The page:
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We’ve talked before on our opinion of the government shutdown’s effect on national parks, but this weekend is a time for good news. Contrary to the aforementioned previous Viewpoint, we here at The Signpost will no longer be breaking into one of our state’s many national parks. Utah, among several other states like Colorado, has paid the federal government to get its tourist magnets back up and running, if only for a few days at a time. And while we support our state government’s choice, we understand it’s a potential gamble that might hurt us elsewhere.
Running those parks is expensive, and each state participating in this is doing so with its own money. Additionally, the states were told they likely won’t get reimbursed. Each park and monument can run upward of tens of thousands of dollars to run per day, and many states can only afford to fund the parks for about a week or so, just long enough, many hope, for the federal government to pull its act together and learn to compromise. The time limit is a gamble in and of itself. It’s highly doubtful the states will have the money to continue past the weeklong limit.
Politics often deals with money in terms of millions and billions, but the amounts being spent by states to boost their own economies is no small matter. With the federal government in lockdown, our debt default deadline rushing closer and our debt amount increasing every hour, there isn’t a lot of funding to go around. That’s something that will affect everyone, regardless of if we work for the government or private companies.
Many of our friends, family and fellow Wildcats are feeling the financial impact of the shutdown deep in our bank accounts and wallets after being furloughed or charged higher prices as a result of others being furloughed. But it’s at least good news that there are some people out there, like store owners in the towns surrounding the national parks, who will be getting some financial relief in the form of the reinstated tourist industry. Without these funds, these small towns and businesses will likely face financial peril this year. This month is just about the last chance for many people to get into the national parks before the temperature drops to extremes and the snow starts falling regularly. While Utah might not get back the funds spent to open the parks from the federal government, it’s better than tanking our state economy.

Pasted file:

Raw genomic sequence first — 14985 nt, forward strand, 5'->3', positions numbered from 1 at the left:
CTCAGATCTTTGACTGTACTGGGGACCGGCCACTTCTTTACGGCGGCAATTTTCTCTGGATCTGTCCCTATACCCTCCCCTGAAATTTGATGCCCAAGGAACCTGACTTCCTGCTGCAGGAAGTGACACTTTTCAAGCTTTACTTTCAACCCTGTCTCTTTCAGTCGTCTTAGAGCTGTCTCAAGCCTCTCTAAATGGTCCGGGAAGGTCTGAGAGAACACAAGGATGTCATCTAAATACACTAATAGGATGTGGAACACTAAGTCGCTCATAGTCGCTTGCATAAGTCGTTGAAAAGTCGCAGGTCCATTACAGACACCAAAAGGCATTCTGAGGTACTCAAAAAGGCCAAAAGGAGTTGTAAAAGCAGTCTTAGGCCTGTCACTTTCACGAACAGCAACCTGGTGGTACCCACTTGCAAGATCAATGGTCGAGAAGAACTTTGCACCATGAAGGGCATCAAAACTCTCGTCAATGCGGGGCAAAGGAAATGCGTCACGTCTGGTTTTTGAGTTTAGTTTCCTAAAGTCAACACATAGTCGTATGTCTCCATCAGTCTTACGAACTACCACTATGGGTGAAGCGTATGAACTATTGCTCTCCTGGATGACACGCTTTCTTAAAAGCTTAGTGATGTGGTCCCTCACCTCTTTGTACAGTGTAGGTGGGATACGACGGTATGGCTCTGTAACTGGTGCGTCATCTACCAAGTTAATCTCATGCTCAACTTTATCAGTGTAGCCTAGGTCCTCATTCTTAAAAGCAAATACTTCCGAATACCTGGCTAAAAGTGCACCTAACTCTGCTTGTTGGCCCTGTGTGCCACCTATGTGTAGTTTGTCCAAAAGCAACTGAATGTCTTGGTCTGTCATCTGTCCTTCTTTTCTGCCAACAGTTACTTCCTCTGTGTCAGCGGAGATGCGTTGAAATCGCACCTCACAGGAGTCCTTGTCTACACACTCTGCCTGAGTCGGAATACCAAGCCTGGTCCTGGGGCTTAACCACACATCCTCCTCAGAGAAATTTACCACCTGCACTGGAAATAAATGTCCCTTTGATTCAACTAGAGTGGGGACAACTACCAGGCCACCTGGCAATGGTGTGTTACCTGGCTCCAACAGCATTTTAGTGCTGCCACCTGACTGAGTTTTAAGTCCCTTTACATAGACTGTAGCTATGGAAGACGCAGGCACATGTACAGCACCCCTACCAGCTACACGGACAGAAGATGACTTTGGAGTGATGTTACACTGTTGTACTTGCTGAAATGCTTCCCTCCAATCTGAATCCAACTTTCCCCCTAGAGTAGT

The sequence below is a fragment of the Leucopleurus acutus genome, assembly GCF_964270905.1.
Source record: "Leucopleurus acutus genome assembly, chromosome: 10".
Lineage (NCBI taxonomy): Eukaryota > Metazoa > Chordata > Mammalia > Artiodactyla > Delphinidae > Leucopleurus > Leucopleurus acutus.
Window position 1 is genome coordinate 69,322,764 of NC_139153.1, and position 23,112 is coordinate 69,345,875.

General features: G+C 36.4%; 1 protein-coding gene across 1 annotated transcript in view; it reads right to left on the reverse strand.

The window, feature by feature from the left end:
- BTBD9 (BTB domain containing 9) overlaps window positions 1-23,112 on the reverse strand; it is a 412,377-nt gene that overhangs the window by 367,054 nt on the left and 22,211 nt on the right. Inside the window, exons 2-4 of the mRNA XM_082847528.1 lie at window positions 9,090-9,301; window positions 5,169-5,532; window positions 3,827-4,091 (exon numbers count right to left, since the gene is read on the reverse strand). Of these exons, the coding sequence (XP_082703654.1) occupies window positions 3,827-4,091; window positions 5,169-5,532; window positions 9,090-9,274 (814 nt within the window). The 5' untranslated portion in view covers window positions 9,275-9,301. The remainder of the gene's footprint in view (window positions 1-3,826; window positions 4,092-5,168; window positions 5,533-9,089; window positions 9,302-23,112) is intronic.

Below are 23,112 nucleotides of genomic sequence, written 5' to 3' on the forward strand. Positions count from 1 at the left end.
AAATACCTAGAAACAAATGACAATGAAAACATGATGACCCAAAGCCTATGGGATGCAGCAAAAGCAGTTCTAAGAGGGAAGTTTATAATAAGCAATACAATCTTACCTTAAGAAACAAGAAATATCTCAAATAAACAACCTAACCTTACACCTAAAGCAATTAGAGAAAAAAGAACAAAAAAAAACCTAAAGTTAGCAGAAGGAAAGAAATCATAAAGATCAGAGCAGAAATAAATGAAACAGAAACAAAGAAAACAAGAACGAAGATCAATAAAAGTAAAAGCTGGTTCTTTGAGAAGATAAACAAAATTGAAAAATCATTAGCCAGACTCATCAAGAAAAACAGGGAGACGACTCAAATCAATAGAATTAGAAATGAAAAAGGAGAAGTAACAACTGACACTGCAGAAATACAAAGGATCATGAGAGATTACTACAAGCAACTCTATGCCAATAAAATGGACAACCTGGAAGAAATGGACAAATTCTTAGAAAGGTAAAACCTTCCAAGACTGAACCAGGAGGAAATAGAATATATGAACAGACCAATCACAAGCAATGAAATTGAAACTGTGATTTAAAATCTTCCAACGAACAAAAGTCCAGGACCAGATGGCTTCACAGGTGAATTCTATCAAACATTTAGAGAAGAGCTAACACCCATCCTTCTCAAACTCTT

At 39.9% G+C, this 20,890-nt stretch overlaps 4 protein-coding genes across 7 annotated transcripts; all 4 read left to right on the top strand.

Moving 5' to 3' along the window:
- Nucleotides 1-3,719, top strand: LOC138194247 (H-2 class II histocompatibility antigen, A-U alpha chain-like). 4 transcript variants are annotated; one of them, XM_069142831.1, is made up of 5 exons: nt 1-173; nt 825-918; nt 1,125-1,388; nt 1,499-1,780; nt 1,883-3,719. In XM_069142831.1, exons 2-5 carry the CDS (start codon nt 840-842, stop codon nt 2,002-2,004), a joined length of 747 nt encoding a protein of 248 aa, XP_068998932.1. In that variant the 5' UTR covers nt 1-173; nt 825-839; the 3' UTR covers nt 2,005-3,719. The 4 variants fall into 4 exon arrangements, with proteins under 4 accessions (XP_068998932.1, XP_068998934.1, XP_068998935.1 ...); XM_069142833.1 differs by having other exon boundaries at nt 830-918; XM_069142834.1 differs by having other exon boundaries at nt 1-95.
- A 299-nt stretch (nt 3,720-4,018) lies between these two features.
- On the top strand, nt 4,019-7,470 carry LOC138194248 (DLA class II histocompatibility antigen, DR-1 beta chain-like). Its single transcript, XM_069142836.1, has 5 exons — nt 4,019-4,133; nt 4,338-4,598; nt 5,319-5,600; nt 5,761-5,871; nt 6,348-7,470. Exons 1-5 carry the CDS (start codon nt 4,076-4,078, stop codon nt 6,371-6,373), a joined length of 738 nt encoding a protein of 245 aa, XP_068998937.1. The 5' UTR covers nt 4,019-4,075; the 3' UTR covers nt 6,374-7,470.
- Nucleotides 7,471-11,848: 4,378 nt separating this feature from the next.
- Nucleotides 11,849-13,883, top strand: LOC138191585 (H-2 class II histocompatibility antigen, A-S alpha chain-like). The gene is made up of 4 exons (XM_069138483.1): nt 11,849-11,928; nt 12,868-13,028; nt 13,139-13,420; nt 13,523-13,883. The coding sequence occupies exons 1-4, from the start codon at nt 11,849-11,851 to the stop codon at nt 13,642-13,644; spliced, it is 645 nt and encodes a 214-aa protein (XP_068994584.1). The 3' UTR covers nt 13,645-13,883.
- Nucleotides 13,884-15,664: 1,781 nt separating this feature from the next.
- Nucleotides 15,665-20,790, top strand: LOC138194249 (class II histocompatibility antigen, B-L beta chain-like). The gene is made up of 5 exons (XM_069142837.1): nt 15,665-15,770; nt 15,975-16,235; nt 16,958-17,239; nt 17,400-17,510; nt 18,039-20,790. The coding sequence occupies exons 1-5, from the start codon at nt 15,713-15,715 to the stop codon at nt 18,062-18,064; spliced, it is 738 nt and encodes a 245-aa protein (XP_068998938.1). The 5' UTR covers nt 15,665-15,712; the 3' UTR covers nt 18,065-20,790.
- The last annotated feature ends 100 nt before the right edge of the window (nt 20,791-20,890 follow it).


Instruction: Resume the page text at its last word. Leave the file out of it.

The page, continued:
However, numerous other organizations and services are suffering from the shutdown’s financial blow. While both the federal and state governments are attempting to pass temporary measures like the state park funds to keep them going on a limited scale, there’s no telling how badly the lack of funding will affect these services. And us. Some of these services include funding routine food safety inspections to make sure the stuff you’re buying at the supermarket won’t potentially send you and your family to the hospital with salmonella. Other preventative services currently running on skeleton crews include those scrambling to prepare towns and cities for potential flooding or other natural disasters. Still other services under the shutdown’s hold include cancer treatment centers and food stamp services.
All these services, many of which are entirely or partially federally funded, desperately need that funding, and it’s a tough and unfair choice for local lawmakers to have to decide which ones will get a share of the little extra and emergency funding the states have. Maybe it’s best for the states to hold on to their funding. After all, we don’t know how long this shutdown will take, and if we keep draining our emergency funds, we might be setting ourselves up for a future disaster. Or maybe, as we think, the states are doing exactly what they should be doing: assessing which parts of the situation will have the greatest effect on our state’s wellbeing and trying to help the best they can.